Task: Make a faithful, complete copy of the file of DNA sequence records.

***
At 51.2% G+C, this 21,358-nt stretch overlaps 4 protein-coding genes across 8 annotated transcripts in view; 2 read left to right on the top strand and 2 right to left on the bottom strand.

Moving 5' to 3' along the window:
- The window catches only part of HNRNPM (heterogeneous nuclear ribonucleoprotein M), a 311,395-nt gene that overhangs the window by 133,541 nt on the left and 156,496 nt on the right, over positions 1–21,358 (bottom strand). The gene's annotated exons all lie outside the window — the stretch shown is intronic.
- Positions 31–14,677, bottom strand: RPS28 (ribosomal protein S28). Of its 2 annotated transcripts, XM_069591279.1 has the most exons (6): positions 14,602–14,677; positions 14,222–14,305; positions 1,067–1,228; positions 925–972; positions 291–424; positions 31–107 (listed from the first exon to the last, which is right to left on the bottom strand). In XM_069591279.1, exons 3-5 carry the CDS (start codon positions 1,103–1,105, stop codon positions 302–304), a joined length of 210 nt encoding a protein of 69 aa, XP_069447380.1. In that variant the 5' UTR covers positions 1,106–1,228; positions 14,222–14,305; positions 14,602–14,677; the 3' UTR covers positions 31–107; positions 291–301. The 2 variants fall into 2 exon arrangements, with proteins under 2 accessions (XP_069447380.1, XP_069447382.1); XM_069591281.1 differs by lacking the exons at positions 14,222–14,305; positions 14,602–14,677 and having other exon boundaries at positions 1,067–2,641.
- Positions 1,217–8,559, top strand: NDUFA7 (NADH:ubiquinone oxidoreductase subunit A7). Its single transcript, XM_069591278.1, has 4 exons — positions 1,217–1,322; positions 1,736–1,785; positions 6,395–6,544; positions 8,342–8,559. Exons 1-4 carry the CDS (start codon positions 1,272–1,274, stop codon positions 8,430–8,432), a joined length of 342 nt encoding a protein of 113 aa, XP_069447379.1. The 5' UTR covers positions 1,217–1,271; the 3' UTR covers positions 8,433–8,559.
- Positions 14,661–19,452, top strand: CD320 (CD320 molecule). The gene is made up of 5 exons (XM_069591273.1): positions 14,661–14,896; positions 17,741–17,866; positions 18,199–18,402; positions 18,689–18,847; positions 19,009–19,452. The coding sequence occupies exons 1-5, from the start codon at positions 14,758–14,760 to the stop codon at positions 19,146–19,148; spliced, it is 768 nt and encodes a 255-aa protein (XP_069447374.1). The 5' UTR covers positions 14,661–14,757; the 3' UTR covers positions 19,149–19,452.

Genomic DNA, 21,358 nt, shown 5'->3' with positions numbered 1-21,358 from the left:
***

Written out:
At 51.2% G+C, this 21,358-nt stretch overlaps 4 protein-coding genes across 8 annotated transcripts in view; 2 read left to right on the top strand and 2 right to left on the bottom strand.

Moving 5' to 3' along the window:
- The window catches only part of HNRNPM (heterogeneous nuclear ribonucleoprotein M), a 311,395-nt gene that overhangs the window by 133,541 nt on the left and 156,496 nt on the right, over positions 1–21,358 (bottom strand). The gene's annotated exons all lie outside the window — the stretch shown is intronic.
- Positions 31–14,677, bottom strand: RPS28 (ribosomal protein S28). Of its 2 annotated transcripts, XM_069591279.1 has the most exons (6): positions 14,602–14,677; positions 14,222–14,305; positions 1,067–1,228; positions 925–972; positions 291–424; positions 31–107 (listed from the first exon to the last, which is right to left on the bottom strand). In XM_069591279.1, exons 3-5 carry the CDS (start codon positions 1,103–1,105, stop codon positions 302–304), a joined length of 210 nt encoding a protein of 69 aa, XP_069447380.1. In that variant the 5' UTR covers positions 1,106–1,228; positions 14,222–14,305; positions 14,602–14,677; the 3' UTR covers positions 31–107; positions 291–301. The 2 variants fall into 2 exon arrangements, with proteins under 2 accessions (XP_069447380.1, XP_069447382.1); XM_069591281.1 differs by lacking the exons at positions 14,222–14,305; positions 14,602–14,677 and having other exon boundaries at positions 1,067–2,641.
- Positions 1,217–8,559, top strand: NDUFA7 (NADH:ubiquinone oxidoreductase subunit A7). Its single transcript, XM_069591278.1, has 4 exons — positions 1,217–1,322; positions 1,736–1,785; positions 6,395–6,544; positions 8,342–8,559. Exons 1-4 carry the CDS (start codon positions 1,272–1,274, stop codon positions 8,430–8,432), a joined length of 342 nt encoding a protein of 113 aa, XP_069447379.1. The 5' UTR covers positions 1,217–1,271; the 3' UTR covers positions 8,433–8,559.
- Positions 14,661–19,452, top strand: CD320 (CD320 molecule). The gene is made up of 5 exons (XM_069591273.1): positions 14,661–14,896; positions 17,741–17,866; positions 18,199–18,402; positions 18,689–18,847; positions 19,009–19,452. The coding sequence occupies exons 1-5, from the start codon at positions 14,758–14,760 to the stop codon at positions 19,146–19,148; spliced, it is 768 nt and encodes a 255-aa protein (XP_069447374.1). The 5' UTR covers positions 14,661–14,757; the 3' UTR covers positions 19,149–19,452.

Genomic DNA, 21,358 nt, shown 5'->3' with positions numbered 1-21,358 from the left: